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Keeping safe staying smart: Internet filters may help your district meet the recent federal guidelines, but you may be missing a chance to teach students how to use the Web responsibly.

On the evening of May 19, 2002, 13-year-old Christina Long was dropped off at the local Danbury, Conn., mall by her aunt. When her aunt, whom she lived with, came to pick her up, she wasn't there.

Her body was found several days later. The police's investigation found that Christina had been using the Internet to meet men and arrange for sexual encounters. This particular encounter went very wrong. Her friends knew what she was doing, but apparently none of them recognized that her actions could lead to possible danger. None of them had reported her actions to a responsible adult. Her aunt and other adults failed to recognize and respond to the clues that her online life was leading her into danger.

While her online interactions took place at home, this event clearly raises the question of school responsibility related to Internet safety education for both students and their parents. Believing that the job of protecting students from Internet dangers has been done by installing filtering software at school is a prescription for more incidents such as this.

For administrators the question should not be, 'gee we protecting students using the Internet in school?" The question should be, "Are we providing our students with the knowledge, skills and motivation to use the Internet in a safe and responsible manner, regardless of where they have access?"

COMPLYING WITH CONGRESS

In December 2000, Congress enacted the Children's Internet Protection Act. This law requires school districts seeking federal funding for technology to install a "technology protection measure" that will protect against access to material considered harmful for minors. The law also calls for districts to develop an Internet Safety Plan.

The vast majority of education decision-makers interpret this law to mean their districts have to use commercial filtering software.

Last May the National Research Council issued its report, Youth Pornography and the Internet. The NRC reports that much of the focus of attention to address Internet concerns has been on technology solutions.

"Technology solutions seem to offer quick and inexpensive fixes that allow adult caregivers to believe that the problem has been addressed, and it is tempting to believe that the use of technology can drastically reduce or eliminate the need for human supervision. [But technology should not be considered an adequate] substitute for education, responsible adult supervision, and ethical Internet use."

The report, concluded: "... (D)eveloping in children and youth an ethic of responsible choice and skills for appropriate behavior is foundational for all efforts to protect them."

"My feeling is that the filtering mandate has cost millions and the net result is children who are no more safe today than they were before CIPA, probably less safe," says Art Wolinsky, a former high school teacher and technology director for the Online Internet Institute. "Districts feel they are protected because they are in compliance with CIPA, so now they can take the easy way out and do less in education, supervision and professional development than they otherwise might have."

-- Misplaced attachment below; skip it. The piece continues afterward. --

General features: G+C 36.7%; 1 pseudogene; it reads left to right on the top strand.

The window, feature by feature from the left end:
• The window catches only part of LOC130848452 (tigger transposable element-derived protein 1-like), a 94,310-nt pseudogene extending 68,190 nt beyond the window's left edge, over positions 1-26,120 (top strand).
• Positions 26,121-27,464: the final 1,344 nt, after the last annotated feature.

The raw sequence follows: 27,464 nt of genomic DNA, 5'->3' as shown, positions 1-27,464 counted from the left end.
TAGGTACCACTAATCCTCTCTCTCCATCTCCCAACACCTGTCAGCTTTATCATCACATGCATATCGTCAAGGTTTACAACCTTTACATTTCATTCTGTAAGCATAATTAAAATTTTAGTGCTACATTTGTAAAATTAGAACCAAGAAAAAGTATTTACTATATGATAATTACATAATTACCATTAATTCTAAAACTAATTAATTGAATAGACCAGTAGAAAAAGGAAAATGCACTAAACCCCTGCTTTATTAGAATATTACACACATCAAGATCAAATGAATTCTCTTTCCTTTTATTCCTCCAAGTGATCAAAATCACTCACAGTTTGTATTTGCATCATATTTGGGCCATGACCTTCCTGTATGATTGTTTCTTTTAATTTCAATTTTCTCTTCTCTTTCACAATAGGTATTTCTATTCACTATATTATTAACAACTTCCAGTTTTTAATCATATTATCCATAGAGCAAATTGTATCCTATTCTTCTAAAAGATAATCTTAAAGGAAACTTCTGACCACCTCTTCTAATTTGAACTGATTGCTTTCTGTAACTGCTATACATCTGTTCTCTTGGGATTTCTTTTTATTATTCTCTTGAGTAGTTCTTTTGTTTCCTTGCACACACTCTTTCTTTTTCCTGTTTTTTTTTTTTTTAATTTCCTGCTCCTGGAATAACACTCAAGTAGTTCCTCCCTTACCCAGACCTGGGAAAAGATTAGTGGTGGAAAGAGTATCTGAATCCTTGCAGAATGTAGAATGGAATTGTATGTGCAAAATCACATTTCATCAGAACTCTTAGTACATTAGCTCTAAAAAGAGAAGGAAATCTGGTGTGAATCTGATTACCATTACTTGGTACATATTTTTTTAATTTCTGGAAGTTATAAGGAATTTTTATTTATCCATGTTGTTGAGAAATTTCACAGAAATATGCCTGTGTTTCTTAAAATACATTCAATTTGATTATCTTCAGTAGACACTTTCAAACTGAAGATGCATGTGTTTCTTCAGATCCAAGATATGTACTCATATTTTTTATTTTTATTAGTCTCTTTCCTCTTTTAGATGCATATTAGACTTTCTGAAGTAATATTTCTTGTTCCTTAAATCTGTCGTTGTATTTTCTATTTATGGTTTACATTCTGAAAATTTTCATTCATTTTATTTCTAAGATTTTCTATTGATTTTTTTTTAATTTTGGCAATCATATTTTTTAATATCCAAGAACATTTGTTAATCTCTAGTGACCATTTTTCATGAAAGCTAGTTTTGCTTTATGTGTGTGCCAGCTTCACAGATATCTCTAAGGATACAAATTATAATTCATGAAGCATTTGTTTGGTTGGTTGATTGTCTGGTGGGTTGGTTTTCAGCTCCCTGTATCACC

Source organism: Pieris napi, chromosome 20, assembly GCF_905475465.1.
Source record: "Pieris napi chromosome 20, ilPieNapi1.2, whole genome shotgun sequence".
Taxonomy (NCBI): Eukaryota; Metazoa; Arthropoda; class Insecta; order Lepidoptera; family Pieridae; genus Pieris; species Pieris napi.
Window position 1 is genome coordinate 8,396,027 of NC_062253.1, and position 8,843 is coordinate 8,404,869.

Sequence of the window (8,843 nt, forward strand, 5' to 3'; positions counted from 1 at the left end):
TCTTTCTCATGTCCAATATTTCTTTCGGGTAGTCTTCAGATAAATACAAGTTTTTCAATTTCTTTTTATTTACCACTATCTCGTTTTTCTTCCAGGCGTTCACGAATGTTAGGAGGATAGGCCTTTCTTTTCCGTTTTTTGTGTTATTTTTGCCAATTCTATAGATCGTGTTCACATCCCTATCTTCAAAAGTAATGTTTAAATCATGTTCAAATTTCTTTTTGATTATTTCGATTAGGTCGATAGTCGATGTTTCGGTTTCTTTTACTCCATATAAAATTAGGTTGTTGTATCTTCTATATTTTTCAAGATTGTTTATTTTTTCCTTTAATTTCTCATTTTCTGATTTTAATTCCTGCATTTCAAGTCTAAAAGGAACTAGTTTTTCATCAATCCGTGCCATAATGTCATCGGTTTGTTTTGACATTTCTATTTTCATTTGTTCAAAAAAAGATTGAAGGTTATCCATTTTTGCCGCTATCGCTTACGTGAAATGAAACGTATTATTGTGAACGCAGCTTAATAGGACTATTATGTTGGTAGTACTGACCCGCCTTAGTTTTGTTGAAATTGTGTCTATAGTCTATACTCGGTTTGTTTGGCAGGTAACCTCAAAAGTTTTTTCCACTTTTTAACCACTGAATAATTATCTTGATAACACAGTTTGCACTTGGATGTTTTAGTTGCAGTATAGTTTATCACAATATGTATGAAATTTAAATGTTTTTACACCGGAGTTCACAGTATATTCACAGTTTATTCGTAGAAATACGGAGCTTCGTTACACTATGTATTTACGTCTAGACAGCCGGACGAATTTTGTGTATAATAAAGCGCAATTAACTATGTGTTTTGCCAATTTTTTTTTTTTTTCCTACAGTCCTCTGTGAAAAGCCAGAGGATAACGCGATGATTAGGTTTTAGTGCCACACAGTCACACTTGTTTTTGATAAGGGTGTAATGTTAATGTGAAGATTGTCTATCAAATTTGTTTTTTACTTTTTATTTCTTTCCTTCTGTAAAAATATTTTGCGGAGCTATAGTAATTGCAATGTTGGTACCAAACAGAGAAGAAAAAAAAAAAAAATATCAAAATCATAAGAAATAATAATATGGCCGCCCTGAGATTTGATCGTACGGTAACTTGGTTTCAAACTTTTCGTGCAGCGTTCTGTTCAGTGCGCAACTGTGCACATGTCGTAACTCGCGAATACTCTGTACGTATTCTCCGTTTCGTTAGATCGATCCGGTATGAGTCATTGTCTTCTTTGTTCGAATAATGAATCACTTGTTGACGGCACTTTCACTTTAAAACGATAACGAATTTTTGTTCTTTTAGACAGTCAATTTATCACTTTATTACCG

The NRC committee made several visits to schools where filtering was installed. Educators at those schools were asked why they use filters. "In virtually every school the committee visited," notes Herb Lin, director of the NRC project, "avoiding controversy and/or liability for exposing children to sexually explicit material was the primary reason offered."

Significant external pressure has been placed on districts to install filtering software. Administrators should not be faulted for taking actions they think are in the best interests of their students. But it is necessary to review past decisions in light of new information.

The case against placing primary reliance on the use of commercial filtering to address Internet dangers and concerns in schools is simple; often districts use this as a surrogate for education and supervision regarding Internet use.

In the preface to the NRC report, Dick Thornberg, committee chair, chides school officials and others for seeking "surrogates to fulfill the responsibilities of training and supervision needed to truly protect children from inappropriate sexual materials on the Internet."

Filtering software is not infallible, it will not protect against all dangers, and it is not present on every computer. Ultimately, the only way to protect young people from the dangers present on the Internet is to prepare them to make safe and responsible choices. This preparation requires education and continued adult involvement.

"Virtually all of the high school students to whom the committee spoke said that their Internet savvy came from experience, and they simply learned to cope with certain unpleasant Internet experiences," Lin says.

In 2002, the Girl Scout Research Institute reported the results of its study, The Net Effect, on teen girls' use of the Internet.

"We found that the vast majority of girls are not receiving guidance from their teachers related to Internet safety," notes Michael Conn, director of the Girl Scout Research Institute.

Why is this the school district's problem? Schools have become the universal location where young people learn about the Internet. Districts have an important obligation to help young people learn to use the Internet in a safe and responsible manner.

There is a lack of local control and public accountability when schools use commercial filtering software.